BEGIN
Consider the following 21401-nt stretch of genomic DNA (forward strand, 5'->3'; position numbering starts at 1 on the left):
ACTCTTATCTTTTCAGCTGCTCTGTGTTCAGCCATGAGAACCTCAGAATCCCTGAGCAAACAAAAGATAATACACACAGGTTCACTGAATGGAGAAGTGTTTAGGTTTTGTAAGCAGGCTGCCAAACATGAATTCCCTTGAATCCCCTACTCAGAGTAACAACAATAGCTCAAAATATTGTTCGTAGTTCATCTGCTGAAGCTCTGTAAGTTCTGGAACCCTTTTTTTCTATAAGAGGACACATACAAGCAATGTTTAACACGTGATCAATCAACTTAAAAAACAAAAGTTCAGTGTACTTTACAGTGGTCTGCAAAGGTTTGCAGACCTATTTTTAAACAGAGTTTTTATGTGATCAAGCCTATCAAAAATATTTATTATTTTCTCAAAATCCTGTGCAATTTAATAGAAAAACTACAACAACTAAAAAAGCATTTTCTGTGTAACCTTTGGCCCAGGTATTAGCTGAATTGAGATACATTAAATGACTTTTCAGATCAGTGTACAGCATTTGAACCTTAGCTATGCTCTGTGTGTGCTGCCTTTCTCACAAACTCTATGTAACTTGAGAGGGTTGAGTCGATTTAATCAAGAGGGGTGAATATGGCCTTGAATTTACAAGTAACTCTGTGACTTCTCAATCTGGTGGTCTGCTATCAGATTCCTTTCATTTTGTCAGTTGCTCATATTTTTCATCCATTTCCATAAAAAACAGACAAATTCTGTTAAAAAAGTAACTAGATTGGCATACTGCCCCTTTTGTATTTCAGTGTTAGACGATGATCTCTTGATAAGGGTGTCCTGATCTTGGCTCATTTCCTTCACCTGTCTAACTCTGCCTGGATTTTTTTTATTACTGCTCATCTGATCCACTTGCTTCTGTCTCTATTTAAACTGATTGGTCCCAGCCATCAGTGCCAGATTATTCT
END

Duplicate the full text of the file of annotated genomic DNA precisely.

Consider the following 21401-nt stretch of genomic DNA (forward strand, 5'->3'; position numbering starts at 1 on the left):
ACTCTTATCTTTTCAGCTGCTCTGTGTTCAGCCATGAGAACCTCAGAATCCCTGAGCAAACAAAAGATAATACACACAGGTTCACTGAATGGAGAAGTGTTTAGGTTTTGTAAGCAGGCTGCCAAACATGAATTCCCTTGAATCCCCTACTCAGAGTAACAACAATAGCTCAAAATATTGTTCGTAGTTCATCTGCTGAAGCTCTGTAAGTTCTGGAACCCTTTTTTTCTATAAGAGGACACATACAAGCAATGTTTAACACGTGATCAATCAACTTAAAAAACAAAAGTTCAGTGTACTTTACAGTGGTCTGCAAAGGTTTGCAGACCTATTTTTAAACAGAGTTTTTATGTGATCAAGCCTATCAAAAATATTTATTATTTTCTCAAAATCCTGTGCAATTTAATAGAAAAACTACAACAACTAAAAAAGCATTTTCTGTGTAACCTTTGGCCCAGGTATTAGCTGAATTGAGATACATTAAATGACTTTTCAGATCAGTGTACAGCATTTGAACCTTAGCTATGCTCTGTGTGTGCTGCCTTTCTCACAAACTCTATGTAACTTGAGAGGGTTGAGTCGATTTAATCAAGAGGGGTGAATATGGCCTTGAATTTACAAGTAACTCTGTGACTTCTCAATCTGGTGGTCTGCTATCAGATTCCTTTCATTTTGTCAGTTGCTCATATTTTTCATCCATTTCCATAAAAAACAGACAAATTCTGTTAAAAAAGTAACTAGATTGGCATACTGCCCCTTTTGTATTTCAGTGTTAGACGATGATCTCTTGATAAGGGTGTCCTGATCTTGGCTCATTTCCTTCACCTGTCTAACTCTGCCTGGATTTTTTTTATTACTGCTCATCTGATCCACTTGCTTCTGTCTCTATTTAAACTGATTGGTCCCAGCCATCAGTGCCAGATTATTCT